India: The world’s sixth largest economy


Earlier in December, the emerged that India had finally surpassed the UK as the sixth largest economy in the world. To financial experts and pessimists alike, it seemed 2016 had acquired yet another notch on its post-Brexit misery belt. But aside from the obvious wound to our pride, what are the genuine impacts of such a vital economic shift?

By February 2016, India had overtaken China as the world’s fastest growing economy. This prompted Telegraph reporter Mehreen Khan to state that such an accomplishment “[cements India’s] position as one of the sole bright spots in a flailing global economy.” There is rather a symbolic truth to these words, especially as China has become synonymous with dynamic economic progression over the last few decades. Economist Richard Brubaker’s comment, as cited by Forbes magazine, that China “has doubled the size of its economy in the past fifteen years,” propels India’s financial success into an even more remarkable light.

Some may argue that such a stride is only a natural progression. India has a population of roughly 1.3 billion with a significant mobilised workforce. It has an ever-growing base of multi-lingual workers, enabling its status as a leading global exporter of outsourcing services and technology-based companies. Yet even the most cynical can agree that reaching this target 4 years earlier than anticipated is fiercely impressive. Such a fact affirms yet again, the confident projections of leading economists regarding India’s future.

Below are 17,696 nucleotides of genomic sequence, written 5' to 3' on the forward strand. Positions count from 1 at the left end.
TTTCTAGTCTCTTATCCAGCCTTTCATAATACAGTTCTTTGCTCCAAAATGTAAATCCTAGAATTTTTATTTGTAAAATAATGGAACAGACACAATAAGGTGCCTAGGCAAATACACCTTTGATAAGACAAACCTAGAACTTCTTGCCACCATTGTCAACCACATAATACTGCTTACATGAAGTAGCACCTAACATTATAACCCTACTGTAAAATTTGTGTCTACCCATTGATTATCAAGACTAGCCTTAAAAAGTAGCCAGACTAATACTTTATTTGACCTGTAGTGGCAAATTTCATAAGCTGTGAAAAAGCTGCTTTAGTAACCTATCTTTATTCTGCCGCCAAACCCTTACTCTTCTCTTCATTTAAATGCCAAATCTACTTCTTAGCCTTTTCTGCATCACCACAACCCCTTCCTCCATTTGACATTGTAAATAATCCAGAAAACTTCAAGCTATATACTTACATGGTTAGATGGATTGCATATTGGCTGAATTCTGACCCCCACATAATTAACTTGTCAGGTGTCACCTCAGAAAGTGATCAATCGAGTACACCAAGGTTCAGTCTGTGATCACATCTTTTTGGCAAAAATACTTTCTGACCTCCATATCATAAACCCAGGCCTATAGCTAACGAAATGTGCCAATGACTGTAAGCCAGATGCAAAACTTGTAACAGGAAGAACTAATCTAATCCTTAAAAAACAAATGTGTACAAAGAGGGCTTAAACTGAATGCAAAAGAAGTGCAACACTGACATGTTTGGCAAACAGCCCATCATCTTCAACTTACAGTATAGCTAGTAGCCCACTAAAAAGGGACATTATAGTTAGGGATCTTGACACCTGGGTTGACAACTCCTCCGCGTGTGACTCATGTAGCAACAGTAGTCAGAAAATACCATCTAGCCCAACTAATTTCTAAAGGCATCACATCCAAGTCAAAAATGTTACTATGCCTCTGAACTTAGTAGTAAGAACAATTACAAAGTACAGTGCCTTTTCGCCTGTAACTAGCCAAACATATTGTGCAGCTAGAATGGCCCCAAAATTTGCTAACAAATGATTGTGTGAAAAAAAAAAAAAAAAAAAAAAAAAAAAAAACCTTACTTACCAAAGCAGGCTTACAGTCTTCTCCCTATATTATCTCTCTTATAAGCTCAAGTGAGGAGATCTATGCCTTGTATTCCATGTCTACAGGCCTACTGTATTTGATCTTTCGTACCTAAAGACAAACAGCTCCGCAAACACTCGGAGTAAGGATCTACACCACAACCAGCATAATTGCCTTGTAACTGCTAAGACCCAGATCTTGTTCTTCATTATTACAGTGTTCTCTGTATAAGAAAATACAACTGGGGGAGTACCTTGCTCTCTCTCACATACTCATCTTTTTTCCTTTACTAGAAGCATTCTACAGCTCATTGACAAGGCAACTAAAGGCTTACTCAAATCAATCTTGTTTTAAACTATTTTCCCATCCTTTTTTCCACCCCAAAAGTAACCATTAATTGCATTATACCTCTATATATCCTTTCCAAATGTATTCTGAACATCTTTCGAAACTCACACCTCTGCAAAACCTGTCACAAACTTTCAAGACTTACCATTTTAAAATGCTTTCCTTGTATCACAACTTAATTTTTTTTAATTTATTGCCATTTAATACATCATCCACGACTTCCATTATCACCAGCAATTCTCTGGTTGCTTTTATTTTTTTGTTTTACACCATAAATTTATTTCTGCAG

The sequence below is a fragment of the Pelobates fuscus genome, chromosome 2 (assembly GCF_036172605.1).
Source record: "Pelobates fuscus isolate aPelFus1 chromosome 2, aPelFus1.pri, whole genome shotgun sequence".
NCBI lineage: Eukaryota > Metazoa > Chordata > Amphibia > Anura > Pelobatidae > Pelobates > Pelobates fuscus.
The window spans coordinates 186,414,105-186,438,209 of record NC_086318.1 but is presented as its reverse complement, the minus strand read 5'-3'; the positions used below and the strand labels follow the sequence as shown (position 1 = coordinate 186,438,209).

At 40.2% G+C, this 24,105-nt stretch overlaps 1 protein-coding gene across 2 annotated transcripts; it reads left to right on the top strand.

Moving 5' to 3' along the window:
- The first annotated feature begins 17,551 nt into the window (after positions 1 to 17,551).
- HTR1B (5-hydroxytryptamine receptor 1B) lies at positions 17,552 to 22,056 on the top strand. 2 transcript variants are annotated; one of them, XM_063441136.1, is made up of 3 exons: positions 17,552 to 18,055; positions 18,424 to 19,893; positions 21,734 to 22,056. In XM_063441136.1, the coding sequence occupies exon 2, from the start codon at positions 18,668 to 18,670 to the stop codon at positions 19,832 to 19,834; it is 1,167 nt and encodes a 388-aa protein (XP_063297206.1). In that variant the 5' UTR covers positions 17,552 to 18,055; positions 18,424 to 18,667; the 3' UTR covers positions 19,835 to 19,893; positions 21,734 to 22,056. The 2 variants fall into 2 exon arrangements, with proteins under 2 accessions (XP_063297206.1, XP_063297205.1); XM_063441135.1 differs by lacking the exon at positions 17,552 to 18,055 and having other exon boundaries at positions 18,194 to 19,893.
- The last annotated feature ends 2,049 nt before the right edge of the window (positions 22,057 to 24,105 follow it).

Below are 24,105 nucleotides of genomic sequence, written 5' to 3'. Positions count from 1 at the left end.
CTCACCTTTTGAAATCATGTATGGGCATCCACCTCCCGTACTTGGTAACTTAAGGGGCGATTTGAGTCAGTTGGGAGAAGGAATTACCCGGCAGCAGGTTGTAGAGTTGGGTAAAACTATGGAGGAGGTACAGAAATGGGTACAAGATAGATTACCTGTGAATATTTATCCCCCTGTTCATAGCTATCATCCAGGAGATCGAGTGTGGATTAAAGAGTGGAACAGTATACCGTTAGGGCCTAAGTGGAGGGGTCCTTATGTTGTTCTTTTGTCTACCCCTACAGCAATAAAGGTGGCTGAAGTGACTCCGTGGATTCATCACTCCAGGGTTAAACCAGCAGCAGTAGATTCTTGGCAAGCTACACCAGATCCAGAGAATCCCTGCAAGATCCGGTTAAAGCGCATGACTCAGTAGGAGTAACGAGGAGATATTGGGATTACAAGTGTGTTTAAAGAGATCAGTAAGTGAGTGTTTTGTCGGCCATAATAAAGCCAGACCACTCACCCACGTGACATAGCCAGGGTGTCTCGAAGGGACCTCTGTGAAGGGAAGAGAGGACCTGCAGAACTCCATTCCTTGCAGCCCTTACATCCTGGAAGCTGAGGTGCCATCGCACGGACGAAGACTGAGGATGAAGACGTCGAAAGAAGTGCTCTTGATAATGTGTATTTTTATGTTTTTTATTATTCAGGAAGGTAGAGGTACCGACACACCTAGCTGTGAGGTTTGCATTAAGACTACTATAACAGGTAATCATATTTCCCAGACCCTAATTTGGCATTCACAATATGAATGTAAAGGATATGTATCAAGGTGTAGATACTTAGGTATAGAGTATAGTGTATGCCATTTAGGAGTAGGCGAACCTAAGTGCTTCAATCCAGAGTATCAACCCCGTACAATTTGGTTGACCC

The statistics are staggering. Whilst the UK’s GDP is now at 1.87 trillion GBD, India’s is at a comparatively higher 2.3 trillion, exhibiting an impressive average annual growth rate of around 7% over the past 20 years. Historically, this is no mean feat for the nation whose economy and resources less than 70 years ago were still ravaged and drained for British imperial gain.

With India’s economy estimated to overtake the size of Japan and Germany collectively by 2019, the nation is clearly riding high from such prodigious success. The converse is perhaps less glamorous, as we examine what this means for us. Regardless of one’s political affiliations, it cannot be denied that Brexit left its mark on the British economy. The Office for Budget Responsibility, which had predicted growth forecast at 2.1% in 2016, has projected a much lower 1.4% for 2017 in its recently released Autumn Statement. Brexit decidedly caused an immediate economic dip. This somewhat stabilised, albeit at a stagnated rate.

As affirmed by the BBC, the three months post-Brexit saw the economy grow by 0.5%, though at a lower rate than the 0.7% in the prior quarter. Thus, with such conflicting figures and an economic structure still attempting to readjust itself after a major political aftershock, very little seems clear for our economic future. But what is clear, at least for now, is that India has perhaps gained where the United Kingdom has lost.

Photograph by Heather Cowper via Flickr

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